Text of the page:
Monday, April 11, 2022

More From The Cheap Seats

Col. Andrew Dziengeleski has finished a series of essays on the invasion of Ukraine by Russia that in Introducing From the Cheap Seats

Military operational planning is not a task for amateurs, the meek or the dim. When operational plans fail, not only do lots of people die — usually on your side —   . . .


From Part III:

Emerging Trend #4: The Tank Is Not Dead, Please Stop. Now, as an armor officer, I can be accused of cognitive bias here, so I need to explain why I think tanks are still required in the future. Firstly, Russian training and tactics seem to be wanting. The lack of dismounted infantry providing security for their own vehicles, for tanks and other heavy equipment is a large factor on why so many Russian vehicles have been destroyed. This needs to be taken into account, despite the clear evidence that anti-tank weaponry seems to have taken the lead in the never-ending race between armor and anti-armor weapons. Secondly, if tanks are vulnerable, then every vehicle which has less armor and smaller caliber weaponry is also vulnerable. One must understand what tanks and IFVs bring to the modern battlefield (post-1918) which is operational mobility. Robert Citino’s fantastic book, Quest For Decisive Victory, examined all wars fought between 1899–1940, and for the most part (minus small gains on the Western Front in WWI) because weaponry favored the defensive, and until the development of reliable tanks in the early 1930s, nothing could exploit tactical victories into the rear of opposing forces. The tank was not developed as an anti-tank weapon, although it has certainly acquired that capability since WWII, it was designed as a weapon that could provide armies with operational mobility that could be utilized to exploit the breadth and depth of the battlefield. Advances once measured in meters during World War One, were measured in tens of kilometers from the start of World War Two through today. At first glance, there is nothing that can take the place of the tank and IFV even if the anti-tank weaponry is king for the present time. Airborne and Air Assault forces are raiding forces, primarily, designed to seize terrain for short periods of time until relieved by, guess what, mechanized and armored forces. I suspect we will see some new advances in tank armor, primarily associated with thicker protection on the top of turrets, or new material sciences. Again, the lack of operational mobility is the real loss here, not the tank.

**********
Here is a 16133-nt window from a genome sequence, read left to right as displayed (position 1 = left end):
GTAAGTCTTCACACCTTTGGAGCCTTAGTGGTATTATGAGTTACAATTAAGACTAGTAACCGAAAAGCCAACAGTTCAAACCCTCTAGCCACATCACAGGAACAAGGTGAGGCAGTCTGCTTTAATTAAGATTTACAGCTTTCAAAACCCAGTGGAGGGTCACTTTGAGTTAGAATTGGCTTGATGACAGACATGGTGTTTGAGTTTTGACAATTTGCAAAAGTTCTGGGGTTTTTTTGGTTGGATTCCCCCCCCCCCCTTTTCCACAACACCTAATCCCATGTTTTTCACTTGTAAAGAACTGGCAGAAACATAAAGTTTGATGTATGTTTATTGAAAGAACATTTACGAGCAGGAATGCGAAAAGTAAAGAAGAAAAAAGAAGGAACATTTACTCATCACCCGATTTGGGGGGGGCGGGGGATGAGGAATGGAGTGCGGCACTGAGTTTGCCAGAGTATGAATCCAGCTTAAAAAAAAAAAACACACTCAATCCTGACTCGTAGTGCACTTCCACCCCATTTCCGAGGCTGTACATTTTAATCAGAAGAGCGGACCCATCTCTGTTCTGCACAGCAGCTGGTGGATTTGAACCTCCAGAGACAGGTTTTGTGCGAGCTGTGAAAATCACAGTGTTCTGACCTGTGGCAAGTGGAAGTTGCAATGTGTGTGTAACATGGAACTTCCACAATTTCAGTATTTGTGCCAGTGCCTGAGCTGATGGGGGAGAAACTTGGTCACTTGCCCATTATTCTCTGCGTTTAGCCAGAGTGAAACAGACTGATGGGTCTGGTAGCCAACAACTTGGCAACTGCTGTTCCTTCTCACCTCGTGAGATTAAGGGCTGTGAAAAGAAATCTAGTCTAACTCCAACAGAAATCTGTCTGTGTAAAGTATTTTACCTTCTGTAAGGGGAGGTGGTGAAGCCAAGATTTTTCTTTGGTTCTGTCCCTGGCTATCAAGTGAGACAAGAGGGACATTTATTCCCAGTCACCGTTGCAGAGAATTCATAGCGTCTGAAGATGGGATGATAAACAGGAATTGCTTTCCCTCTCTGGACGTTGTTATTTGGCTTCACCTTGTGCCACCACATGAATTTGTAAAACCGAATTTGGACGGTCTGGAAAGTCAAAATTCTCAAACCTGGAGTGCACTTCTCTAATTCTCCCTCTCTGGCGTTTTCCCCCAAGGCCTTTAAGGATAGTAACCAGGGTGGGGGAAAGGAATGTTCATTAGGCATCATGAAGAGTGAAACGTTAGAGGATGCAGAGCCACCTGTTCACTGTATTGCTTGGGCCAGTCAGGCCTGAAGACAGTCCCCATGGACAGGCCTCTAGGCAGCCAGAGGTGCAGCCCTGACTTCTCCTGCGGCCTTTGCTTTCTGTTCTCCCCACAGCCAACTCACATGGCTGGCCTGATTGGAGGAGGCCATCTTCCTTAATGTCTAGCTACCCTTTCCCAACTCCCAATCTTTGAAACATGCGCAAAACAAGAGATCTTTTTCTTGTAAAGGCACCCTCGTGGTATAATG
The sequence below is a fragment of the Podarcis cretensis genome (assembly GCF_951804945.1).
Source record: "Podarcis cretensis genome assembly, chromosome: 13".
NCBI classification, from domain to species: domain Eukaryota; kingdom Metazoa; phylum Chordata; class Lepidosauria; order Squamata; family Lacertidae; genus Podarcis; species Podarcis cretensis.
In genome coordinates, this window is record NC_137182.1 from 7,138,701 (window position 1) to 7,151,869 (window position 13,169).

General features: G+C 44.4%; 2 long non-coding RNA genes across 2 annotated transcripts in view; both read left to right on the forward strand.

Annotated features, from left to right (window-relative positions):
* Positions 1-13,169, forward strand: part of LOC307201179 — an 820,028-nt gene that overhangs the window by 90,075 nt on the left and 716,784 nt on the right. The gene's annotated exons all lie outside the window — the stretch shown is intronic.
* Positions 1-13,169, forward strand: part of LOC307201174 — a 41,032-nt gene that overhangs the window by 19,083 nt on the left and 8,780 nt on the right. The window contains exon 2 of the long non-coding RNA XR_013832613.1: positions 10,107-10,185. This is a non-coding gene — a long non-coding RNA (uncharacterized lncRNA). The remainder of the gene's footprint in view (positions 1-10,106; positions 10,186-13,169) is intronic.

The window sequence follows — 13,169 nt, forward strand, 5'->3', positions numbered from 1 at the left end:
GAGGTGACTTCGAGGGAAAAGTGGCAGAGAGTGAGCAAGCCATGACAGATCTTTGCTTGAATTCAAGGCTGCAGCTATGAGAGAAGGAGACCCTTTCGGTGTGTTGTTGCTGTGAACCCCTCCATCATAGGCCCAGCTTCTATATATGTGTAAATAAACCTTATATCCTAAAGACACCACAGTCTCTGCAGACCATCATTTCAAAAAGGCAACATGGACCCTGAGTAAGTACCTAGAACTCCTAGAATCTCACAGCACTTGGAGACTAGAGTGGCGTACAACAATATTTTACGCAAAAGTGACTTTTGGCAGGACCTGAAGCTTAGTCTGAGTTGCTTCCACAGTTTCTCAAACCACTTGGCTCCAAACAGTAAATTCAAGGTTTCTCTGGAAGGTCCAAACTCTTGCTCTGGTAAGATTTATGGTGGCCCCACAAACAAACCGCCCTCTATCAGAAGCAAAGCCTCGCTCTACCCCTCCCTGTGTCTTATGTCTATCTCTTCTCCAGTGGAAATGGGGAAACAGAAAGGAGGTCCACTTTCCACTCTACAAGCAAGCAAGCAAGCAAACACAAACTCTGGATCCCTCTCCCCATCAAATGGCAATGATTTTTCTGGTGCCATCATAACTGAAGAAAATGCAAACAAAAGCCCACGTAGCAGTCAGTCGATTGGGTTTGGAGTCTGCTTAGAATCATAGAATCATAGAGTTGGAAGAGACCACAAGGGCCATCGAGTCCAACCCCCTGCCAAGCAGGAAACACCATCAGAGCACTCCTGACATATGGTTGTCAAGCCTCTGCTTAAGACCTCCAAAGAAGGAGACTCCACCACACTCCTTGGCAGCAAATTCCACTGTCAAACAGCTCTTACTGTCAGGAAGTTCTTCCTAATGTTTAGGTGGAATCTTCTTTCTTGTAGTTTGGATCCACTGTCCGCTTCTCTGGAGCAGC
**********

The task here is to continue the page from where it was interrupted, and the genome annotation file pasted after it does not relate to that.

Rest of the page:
What is Old is New, Again.

Concluding this piece, it’s wise to understand these are snapshots in time, small samples sizes if you like. Russian offensive operations could be more successful if they didn’t decide to attack in the midst of the muddy season, and if they are really dedicated to crushing Ukraine, they would delay future operations until the middle of May, when the ground will get hard enough to support armored offensive operations.

With due respect to Andy, and keeping in mind his warning from Part 2, I do think, barring considerable improvements in tank survivability, tanks may become obsolete, or at least much more important in warfare. Advances in drones, and computer controlled tank killing weapons, the ability of drones and antitank weapons to find tanks at a distance and destroy them before the tanks can engage the enemy with their guns will, at a minimum, reduce the desire to ride tanks into battle. Also, tanks are on the wrong side of the cost curve on this one.

Oh, and Andy, try to keep your heading style straight...


  1. Ha! It's a work in process!

    The lack of operational mobility is a major problem. We've seen this from the US Civil War through the start of WWII as I said. Missiles make softer skin vehicles even more vulnerable, so the tank is not dead. The Russian combined arms tactics are simply woeful, Fritz. They aren't dismounting their infantry from the BTRs and BMPs, and as a result, they lose a lot of infantry for no reason.

  2. Thanks for responding!

    I'm not saying the Russian aren't doing it wrong.

    I do understand that missiles and drone make softer skinned vehicles more vulnerable to, but what that suggests to me is that offensive campaign will become more more difficult. Currently, if drones and missiles are limited, reserving them for more the more dangerous tanks makes sense. As they become cheaper, more numerous and smarter (and they're doing that much faster than tanks are becoming more invulnerable), any kind of mechanized warfare across land becomes much more difficult.

    Bring back the knight on horseback, supported by foot soldiers!